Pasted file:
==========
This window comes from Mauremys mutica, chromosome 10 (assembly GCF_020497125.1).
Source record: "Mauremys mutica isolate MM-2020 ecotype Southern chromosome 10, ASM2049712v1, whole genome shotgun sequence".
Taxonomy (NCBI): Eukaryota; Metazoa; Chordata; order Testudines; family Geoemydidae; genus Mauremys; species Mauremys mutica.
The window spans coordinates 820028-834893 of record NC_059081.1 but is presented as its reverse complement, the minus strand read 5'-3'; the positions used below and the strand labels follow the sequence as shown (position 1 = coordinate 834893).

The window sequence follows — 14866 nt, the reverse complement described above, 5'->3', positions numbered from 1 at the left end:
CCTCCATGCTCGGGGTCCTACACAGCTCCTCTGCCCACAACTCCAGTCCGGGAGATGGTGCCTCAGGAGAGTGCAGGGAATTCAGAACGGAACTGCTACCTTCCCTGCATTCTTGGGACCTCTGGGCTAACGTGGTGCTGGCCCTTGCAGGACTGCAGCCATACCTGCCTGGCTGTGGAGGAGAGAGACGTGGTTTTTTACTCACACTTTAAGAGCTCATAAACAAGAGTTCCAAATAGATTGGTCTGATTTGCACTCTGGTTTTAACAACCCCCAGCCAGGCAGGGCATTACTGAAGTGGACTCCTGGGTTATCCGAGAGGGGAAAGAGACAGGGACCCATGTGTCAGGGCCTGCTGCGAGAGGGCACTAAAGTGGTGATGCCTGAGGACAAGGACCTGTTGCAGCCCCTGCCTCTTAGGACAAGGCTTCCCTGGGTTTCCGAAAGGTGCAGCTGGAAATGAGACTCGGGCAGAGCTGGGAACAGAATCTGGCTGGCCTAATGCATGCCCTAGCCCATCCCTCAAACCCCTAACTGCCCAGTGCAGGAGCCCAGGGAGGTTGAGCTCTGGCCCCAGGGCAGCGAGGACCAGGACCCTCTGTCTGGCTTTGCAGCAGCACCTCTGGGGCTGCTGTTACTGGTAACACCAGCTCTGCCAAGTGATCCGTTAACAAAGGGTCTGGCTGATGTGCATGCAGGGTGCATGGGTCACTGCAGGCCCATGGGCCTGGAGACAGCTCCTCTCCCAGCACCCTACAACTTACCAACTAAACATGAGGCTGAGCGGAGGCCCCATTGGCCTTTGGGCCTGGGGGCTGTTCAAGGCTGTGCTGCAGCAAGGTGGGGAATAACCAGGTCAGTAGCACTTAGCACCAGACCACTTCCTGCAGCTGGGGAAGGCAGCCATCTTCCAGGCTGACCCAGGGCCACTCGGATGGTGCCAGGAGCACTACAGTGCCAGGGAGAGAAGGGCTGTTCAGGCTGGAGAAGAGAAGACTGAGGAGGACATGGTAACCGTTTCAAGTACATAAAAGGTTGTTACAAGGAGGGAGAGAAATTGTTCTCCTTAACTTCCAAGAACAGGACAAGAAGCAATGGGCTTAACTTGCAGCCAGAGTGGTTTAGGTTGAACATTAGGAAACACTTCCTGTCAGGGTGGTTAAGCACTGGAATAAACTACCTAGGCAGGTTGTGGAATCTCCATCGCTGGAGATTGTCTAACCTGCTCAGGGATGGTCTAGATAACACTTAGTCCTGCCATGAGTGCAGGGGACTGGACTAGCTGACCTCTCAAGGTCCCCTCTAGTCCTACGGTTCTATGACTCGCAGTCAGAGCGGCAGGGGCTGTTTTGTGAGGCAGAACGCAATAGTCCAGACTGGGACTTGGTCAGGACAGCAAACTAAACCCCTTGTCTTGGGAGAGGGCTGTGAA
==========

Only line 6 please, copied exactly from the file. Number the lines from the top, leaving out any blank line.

CCTCCATGCTCGGGGTCCTACACAGCTCCTCTGCCCACAACTCCAGTCCGGGAGATGGTGCCTCAGGAGAGTGCAGGGAATTCAGAACGGAACTGCTACCTTCCCTGCATTCTTGGGACCTCTGGGCTAACGTGGTGCTGGCCCTTGCAGGACTGCAGCCATACCTGCCTGGCTGTGGAGGAGAGAGACGTGGTTTTTTACTCACACTTTAAGAGCTCATAAACAAGAGTTCCAAATAGATTGGTCTGATTTGCACTCTGGTTTTAACAACCCCCAGCCAGGCAGGGCATTACTGAAGTGGACTCCTGGGTTATCCGAGAGGGGAAAGAGACAGGGACCCATGTGTCAGGGCCTGCTGCGAGAGGGCACTAAAGTGGTGATGCCTGAGGACAAGGACCTGTTGCAGCCCCTGCCTCTTAGGACAAGGCTTCCCTGGGTTTCCGAAAGGTGCAGCTGGAAATGAGACTCGGGCAGAGCTGGGAACAGAATCTGGCTGGCCTAATGCATGCCCTAGCCCATCCCTCAAACCCCTAACTGCCCAGTGCAGGAGCCCAGGGAGGTTGAGCTCTGGCCCCAGGGCAGCGAGGACCAGGACCCTCTGTCTGGCTTTGCAGCAGCACCTCTGGGGCTGCTGTTACTGGTAACACCAGCTCTGCCAAGTGATCCGTTAACAAAGGGTCTGGCTGATGTGCATGCAGGGTGCATGGGTCACTGCAGGCCCATGGGCCTGGAGACAGCTCCTCTCCCAGCACCCTACAACTTACCAACTAAACATGAGGCTGAGCGGAGGCCCCATTGGCCTTTGGGCCTGGGGGCTGTTCAAGGCTGTGCTGCAGCAAGGTGGGGAATAACCAGGTCAGTAGCACTTAGCACCAGACCACTTCCTGCAGCTGGGGAAGGCAGCCATCTTCCAGGCTGACCCAGGGCCACTCGGATGGTGCCAGGAGCACTACAGTGCCAGGGAGAGAAGGGCTGTTCAGGCTGGAGAAGAGAAGACTGAGGAGGACATGGTAACCGTTTCAAGTACATAAAAGGTTGTTACAAGGAGGGAGAGAAATTGTTCTCCTTAACTTCCAAGAACAGGACAAGAAGCAATGGGCTTAACTTGCAGCCAGAGTGGTTTAGGTTGAACATTAGGAAACACTTCCTGTCAGGGTGGTTAAGCACTGGAATAAACTACCTAGGCAGGTTGTGGAATCTCCATCGCTGGAGATTGTCTAACCTGCTCAGGGATGGTCTAGATAACACTTAGTCCTGCCATGAGTGCAGGGGACTGGACTAGCTGACCTCTCAAGGTCCCCTCTAGTCCTACGGTTCTATGACTCGCAGTCAGAGCGGCAGGGGCTGTTTTGTGAGGCAGAACGCAATAGTCCAGACTGGGACTTGGTCAGGACAGCAAACTAAACCCCTTGTCTTGGGAGAGGGCTGTGAA